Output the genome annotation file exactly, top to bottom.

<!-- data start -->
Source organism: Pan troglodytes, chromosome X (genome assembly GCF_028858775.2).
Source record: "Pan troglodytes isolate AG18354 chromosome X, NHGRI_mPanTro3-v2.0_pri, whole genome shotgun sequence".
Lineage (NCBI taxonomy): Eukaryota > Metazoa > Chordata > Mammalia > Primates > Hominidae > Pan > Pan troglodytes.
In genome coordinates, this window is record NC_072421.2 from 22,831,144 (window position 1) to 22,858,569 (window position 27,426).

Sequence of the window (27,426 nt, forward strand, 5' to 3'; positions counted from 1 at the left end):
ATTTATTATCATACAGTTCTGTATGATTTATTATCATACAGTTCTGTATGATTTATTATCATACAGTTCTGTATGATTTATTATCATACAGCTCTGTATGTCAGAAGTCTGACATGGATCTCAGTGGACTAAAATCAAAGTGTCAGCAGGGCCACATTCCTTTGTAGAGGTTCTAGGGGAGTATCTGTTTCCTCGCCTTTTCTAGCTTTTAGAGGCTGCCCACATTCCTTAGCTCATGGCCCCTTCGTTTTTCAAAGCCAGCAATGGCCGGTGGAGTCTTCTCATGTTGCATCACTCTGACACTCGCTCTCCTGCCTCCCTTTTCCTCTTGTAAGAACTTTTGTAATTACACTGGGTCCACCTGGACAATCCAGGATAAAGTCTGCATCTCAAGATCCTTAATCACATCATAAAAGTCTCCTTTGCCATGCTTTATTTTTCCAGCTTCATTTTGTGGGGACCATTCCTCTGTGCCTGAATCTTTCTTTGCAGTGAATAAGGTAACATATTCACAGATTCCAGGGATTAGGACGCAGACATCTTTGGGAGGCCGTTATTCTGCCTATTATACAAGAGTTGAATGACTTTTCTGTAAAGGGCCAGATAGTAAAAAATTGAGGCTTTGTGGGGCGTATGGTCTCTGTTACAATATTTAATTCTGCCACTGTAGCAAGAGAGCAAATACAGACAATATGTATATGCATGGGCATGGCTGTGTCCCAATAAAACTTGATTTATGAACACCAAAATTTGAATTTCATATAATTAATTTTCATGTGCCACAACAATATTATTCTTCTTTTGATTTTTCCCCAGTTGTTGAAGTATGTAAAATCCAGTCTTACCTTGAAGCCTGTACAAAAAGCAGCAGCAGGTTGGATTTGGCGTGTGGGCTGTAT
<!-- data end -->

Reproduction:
Source organism: Pan troglodytes, chromosome X (genome assembly GCF_028858775.2).
Source record: "Pan troglodytes isolate AG18354 chromosome X, NHGRI_mPanTro3-v2.0_pri, whole genome shotgun sequence".
Lineage (NCBI taxonomy): Eukaryota > Metazoa > Chordata > Mammalia > Primates > Hominidae > Pan > Pan troglodytes.
In genome coordinates, this window is record NC_072421.2 from 22,831,144 (window position 1) to 22,858,569 (window position 27,426).

Sequence of the window (27,426 nt, forward strand, 5' to 3'; positions counted from 1 at the left end):
ATTTATTATCATACAGTTCTGTATGATTTATTATCATACAGTTCTGTATGATTTATTATCATACAGTTCTGTATGATTTATTATCATACAGCTCTGTATGTCAGAAGTCTGACATGGATCTCAGTGGACTAAAATCAAAGTGTCAGCAGGGCCACATTCCTTTGTAGAGGTTCTAGGGGAGTATCTGTTTCCTCGCCTTTTCTAGCTTTTAGAGGCTGCCCACATTCCTTAGCTCATGGCCCCTTCGTTTTTCAAAGCCAGCAATGGCCGGTGGAGTCTTCTCATGTTGCATCACTCTGACACTCGCTCTCCTGCCTCCCTTTTCCTCTTGTAAGAACTTTTGTAATTACACTGGGTCCACCTGGACAATCCAGGATAAAGTCTGCATCTCAAGATCCTTAATCACATCATAAAAGTCTCCTTTGCCATGCTTTATTTTTCCAGCTTCATTTTGTGGGGACCATTCCTCTGTGCCTGAATCTTTCTTTGCAGTGAATAAGGTAACATATTCACAGATTCCAGGGATTAGGACGCAGACATCTTTGGGAGGCCGTTATTCTGCCTATTATACAAGAGTTGAATGACTTTTCTGTAAAGGGCCAGATAGTAAAAAATTGAGGCTTTGTGGGGCGTATGGTCTCTGTTACAATATTTAATTCTGCCACTGTAGCAAGAGAGCAAATACAGACAATATGTATATGCATGGGCATGGCTGTGTCCCAATAAAACTTGATTTATGAACACCAAAATTTGAATTTCATATAATTAATTTTCATGTGCCACAACAATATTATTCTTCTTTTGATTTTTCCCCAGTTGTTGAAGTATGTAAAATCCAGTCTTACCTTGAAGCCTGTACAAAAAGCAGCAGCAGGTTGGATTTGGCGTGTGGGCTGTAT